It is said that if you know your enemies and know yourself, you will not be imperiled in a hundred battles; if you do not know your enemies but do know yourself, you will win one and lose one; if you do not know your enemies nor yourself, you will be imperiled in every single battle. - Sun Tzu, "The Art of War"
Long ago I chose to be a sheepdog (a warrior), and not just another sheep (a member of the public). I have survived numerous encounters with human wolves, read "criminals," and other predators while protecting the flock.
You also have chosen to protect and serve the flock. Th is is a very just and noble calling, but just because you are one of the "good guys" does not mean that you will prevail against the "bad guys."
Based on my long years in this occupation, my best advice for you is: Never underestimate the bad guy's cunning, skills, abilities and potential for violence, especially when dealing with gang members.
Your mind is your primary defensive weapon. Your brain must be 100-percent "in this game" at all times. Preoccupation with your problems at home, fatigue, and sleep deprivation will put you at a huge combat disadvantage.
The late Col. Jeff Cooper used to describe the states of mental preparedness for combat by using the colors of a traffic signal light: green, amber, and red. Th e color green represents a relaxed state, unprepared to react quickly to go to red, combat mode. Green is the color most sheep (people) live in. As a sheepdog you must never let your mind slip back to green. You must forever live your life in the amber color. In this amber state your mind might be relaxed, but it is prepared to quickly move to the combat red mode.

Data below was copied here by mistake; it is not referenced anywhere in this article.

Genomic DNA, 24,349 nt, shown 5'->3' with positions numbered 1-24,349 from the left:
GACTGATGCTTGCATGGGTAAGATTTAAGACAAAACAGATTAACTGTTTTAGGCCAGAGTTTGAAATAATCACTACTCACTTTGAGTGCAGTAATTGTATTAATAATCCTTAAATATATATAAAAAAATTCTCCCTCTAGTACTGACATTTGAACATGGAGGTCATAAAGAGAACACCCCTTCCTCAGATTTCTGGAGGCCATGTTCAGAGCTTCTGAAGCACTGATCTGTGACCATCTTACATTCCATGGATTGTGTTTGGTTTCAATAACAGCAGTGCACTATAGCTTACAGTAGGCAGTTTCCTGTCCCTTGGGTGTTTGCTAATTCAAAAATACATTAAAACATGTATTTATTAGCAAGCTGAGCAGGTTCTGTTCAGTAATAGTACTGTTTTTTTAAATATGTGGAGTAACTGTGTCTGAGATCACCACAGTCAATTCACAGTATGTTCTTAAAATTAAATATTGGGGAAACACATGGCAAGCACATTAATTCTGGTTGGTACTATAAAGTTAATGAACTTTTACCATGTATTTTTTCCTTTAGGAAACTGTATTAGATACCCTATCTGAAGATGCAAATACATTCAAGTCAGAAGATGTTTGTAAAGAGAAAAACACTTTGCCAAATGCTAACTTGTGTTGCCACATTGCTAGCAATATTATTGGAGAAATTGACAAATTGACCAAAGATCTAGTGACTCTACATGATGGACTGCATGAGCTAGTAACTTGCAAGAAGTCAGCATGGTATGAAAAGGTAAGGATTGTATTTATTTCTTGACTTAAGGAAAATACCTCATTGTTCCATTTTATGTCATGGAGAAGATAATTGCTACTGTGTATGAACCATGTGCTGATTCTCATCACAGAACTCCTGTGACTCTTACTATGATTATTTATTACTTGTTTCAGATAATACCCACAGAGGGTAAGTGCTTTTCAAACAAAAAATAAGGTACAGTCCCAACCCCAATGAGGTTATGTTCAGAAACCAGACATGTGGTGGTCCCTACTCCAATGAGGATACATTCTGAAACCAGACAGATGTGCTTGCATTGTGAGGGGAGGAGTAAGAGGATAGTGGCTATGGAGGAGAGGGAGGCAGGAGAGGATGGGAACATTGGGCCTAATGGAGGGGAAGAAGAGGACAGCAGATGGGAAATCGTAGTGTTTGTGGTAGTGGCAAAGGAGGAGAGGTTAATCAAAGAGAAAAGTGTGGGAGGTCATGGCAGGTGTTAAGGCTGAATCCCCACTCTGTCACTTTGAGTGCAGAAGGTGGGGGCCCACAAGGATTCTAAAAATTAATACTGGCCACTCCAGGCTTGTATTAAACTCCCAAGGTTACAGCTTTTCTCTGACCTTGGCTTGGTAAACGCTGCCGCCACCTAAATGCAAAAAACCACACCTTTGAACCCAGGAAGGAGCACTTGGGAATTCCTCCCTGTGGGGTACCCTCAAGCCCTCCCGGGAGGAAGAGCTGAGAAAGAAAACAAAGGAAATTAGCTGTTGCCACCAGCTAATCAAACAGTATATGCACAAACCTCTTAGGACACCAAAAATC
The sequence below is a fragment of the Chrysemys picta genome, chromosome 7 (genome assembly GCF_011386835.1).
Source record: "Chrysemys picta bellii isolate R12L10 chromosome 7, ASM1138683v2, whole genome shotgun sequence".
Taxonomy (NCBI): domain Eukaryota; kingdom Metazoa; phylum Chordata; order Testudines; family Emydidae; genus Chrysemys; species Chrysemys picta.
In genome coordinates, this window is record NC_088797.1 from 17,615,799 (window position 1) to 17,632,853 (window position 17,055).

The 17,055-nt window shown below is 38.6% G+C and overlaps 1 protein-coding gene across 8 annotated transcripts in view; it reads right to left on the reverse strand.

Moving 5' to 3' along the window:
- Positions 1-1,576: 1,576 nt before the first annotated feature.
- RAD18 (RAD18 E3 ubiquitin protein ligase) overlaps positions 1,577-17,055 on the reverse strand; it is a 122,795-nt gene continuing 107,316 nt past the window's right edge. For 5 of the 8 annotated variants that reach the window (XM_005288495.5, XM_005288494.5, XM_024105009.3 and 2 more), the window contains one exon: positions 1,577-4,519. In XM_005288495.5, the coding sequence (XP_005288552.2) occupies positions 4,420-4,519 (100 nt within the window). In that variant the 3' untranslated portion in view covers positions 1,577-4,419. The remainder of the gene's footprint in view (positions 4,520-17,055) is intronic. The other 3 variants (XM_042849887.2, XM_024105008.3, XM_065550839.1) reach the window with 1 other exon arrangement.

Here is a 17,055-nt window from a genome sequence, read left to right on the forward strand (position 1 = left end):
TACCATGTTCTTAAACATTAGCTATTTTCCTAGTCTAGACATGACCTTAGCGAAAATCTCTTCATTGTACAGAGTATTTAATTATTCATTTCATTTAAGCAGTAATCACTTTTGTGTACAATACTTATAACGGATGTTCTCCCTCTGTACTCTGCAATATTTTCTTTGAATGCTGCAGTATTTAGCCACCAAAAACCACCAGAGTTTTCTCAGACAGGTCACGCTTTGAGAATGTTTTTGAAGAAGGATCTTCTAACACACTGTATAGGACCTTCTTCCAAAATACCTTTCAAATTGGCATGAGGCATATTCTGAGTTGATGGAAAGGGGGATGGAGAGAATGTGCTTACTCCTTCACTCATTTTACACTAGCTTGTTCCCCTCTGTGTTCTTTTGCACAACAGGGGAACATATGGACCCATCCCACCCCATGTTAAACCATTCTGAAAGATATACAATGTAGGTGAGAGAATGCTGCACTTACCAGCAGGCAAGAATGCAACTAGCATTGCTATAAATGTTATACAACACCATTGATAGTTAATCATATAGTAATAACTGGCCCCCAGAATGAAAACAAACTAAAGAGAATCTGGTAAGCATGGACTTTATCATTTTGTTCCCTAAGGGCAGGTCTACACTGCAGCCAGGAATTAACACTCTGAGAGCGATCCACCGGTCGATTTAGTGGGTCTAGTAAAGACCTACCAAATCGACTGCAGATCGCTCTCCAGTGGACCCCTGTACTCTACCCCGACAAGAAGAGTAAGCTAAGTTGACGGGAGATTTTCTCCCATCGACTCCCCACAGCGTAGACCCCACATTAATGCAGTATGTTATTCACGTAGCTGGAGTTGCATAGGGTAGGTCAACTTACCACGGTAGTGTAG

On duty or off duty, think tactically. Be aware of your surroundings and the people around you. And always be on the lookout for signs of predatory conduct.
Predatory gang members often move in a stalking prowl-like manner. They don't just move from point A to point B.
Even when they are driving, they exhibit hunting or predatory movement. For example, their vehicles will slowly lean into the lane, drifting toward the sidewalk slightly, in anticipation as the driver approaches possible victims.
One sunny California morning my partner Dep. Steve Polak and I were working in Compton monitoring an elaborate Crip funeral. Dozens of blue rags flew from the antennas of big dark low-rider sedans as they snaked through the streets on their way to the cemetery. Tension was high because gang retaliations by either side were common even during a funeral, and there was no love for the police and sheriff 's deputies who rode herd on these funeral possessions.
One vehicle purposely lagged behind the long procession and exhibited the slow predatory hunting movement that I described earlier. We made the decision to initiate a traffi c stop on this suspicious black Cadillac.
After observing a couple of minor traffic violations, I closed on the vehicle and activated the light bar to make the stop. The Cadillac pulled to the curb, and I approached the driver, who was dressed in a dark, neat, three-piece suit. Two other gang members sat as passengers in the Cadillac. For my safety I had the driver exit the vehicle.
As he stepped out, I began reciting my customary lines to solicit a pat down search. "You're not carrying any knives, guns, or bombs are you?" I said, preparing to follow with,"...then you don't mind if I pat you down for weapons for my own safety?" But before I could get the second line out of my mouth, I noticed that the well-dressed gang member's eyes widened suddenly, his mouth fell open but no words came out, and his right hand went down to his right front pants pocket.